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Toxicological information

Repeated dose toxicity: oral

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Administrative data

sub-chronic toxicity: oral
Type of information:
experimental study
Adequacy of study:
key study
Study period:
1984-05 to 1989-03
1 (reliable without restriction)
Rationale for reliability incl. deficiencies:
other: Experimental study conducted similar to OECD guideline and according to GLP

Data source

Referenceopen allclose all

Reference Type:
study report
Report date:
Reference Type:
review article or handbook
Report date:

Materials and methods

Test guideline
equivalent or similar to guideline
OECD Guideline 408 (Repeated Dose 90-Day Oral Toxicity Study in Rodents)
Principles of method if other than guideline:
The test substance was orally administered to rats for 13 weeks.
GLP compliance:
Limit test:

Test material

Constituent 1
Chemical structure
Reference substance name:
2,4-dichlorobenzyl alcohol
EC Number:
EC Name:
2,4-dichlorobenzyl alcohol
Cas Number:
Molecular formula:

Test animals

Details on test animals or test system and environmental conditions:
- Source: Charles River, Portage, Michigan, USA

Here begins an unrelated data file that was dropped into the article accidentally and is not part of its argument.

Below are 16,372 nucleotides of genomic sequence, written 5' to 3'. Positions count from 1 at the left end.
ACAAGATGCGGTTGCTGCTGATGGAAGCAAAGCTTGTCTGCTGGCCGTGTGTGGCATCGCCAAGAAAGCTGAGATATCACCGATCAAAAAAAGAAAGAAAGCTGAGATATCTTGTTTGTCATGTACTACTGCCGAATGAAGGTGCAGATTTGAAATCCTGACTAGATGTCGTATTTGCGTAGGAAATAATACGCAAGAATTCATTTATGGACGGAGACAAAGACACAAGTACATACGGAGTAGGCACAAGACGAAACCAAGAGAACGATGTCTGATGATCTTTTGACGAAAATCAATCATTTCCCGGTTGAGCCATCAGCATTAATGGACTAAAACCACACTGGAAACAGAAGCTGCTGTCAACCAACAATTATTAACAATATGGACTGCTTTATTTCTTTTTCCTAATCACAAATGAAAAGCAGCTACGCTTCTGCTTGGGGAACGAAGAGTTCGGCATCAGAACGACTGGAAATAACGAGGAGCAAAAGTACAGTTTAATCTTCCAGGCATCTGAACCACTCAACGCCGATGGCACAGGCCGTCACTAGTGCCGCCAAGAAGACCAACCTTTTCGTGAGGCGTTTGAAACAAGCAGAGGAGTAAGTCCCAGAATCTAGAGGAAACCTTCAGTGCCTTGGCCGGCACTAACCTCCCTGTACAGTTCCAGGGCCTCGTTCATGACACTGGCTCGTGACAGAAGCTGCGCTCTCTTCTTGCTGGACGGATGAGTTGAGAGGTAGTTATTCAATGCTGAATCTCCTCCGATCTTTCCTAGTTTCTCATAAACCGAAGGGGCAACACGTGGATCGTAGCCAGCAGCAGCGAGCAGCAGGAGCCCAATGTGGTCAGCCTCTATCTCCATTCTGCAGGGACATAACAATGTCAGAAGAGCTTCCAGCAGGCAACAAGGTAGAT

- Age at study initiation: 28+/-1 d
- Weight at study initiation: mean body weights of groups were comparable
- Fasting period before study:
- Housing: polypropylene cages with stainless steel grids and lids
- Diet: ad libitum, Labsure CRM pelleted diet (autoclaved)
- Water: ad libitum
- Acclimation period: 4 days

- Temperature (°C): 21+/-2
- Humidity (%): 50+/-10
- Air changes (per hr): 30
- Photoperiod (hrs dark / hrs light): 12/12

Administration / exposure

Route of administration:
oral: gavage
propylene glycol
Details on oral exposure:
For 7 days before treatment the animals were dosed daily with water to become accustomed to the oral dosing procedure.
The dose volume was 0.5 mL/100 g bw for all animals.
Duration of treatment / exposure:
13 weeks
Frequency of treatment:
Doses / concentrations
Doses / Concentrations:
200, 400 mg/kg bw/d
actual ingested
No. of animals per sex per dose:
Control animals:
yes, concurrent vehicle
Details on study design:
Post-exposure period: none


Observations and examinations performed and frequency:
- Time schedule: daily

- Time schedule: allocation, day before first treatment, day of first treatment and afterwards once weekly

- Time schedule for examinations: allocation and afterwards once weekly

- Recorded for each cage weekly
- Food consumption for each animal determined and mean daily diet consumption calculated as g food/kg body weight/day: No data
- Compound intake calculated as time-weighted averages from the consumption and body weight gain data: No data

- Body weight gain in kg/food consumption in kg per unit time X 100 calculated as time-weighted averages from the consumption and body weight gain data: No data

WATER CONSUMPTION AND COMPOUND INTAKE (if drinking water study): No data

- Time schedule for examinations: during week before dosing, during week 13
- Dose groups that were examined: all

- Time schedule for collection of blood: timepoint 1: week 7, timepoint 2: after dosing period (from cardiac puncture)
- Anaesthetic used for blood collection: timepoint 1+2: No data
- Animals fasted: timepoint 1+2: No data
- How many animals: timepoint 1: 8 of each sex from each group, timepoint 2: all animals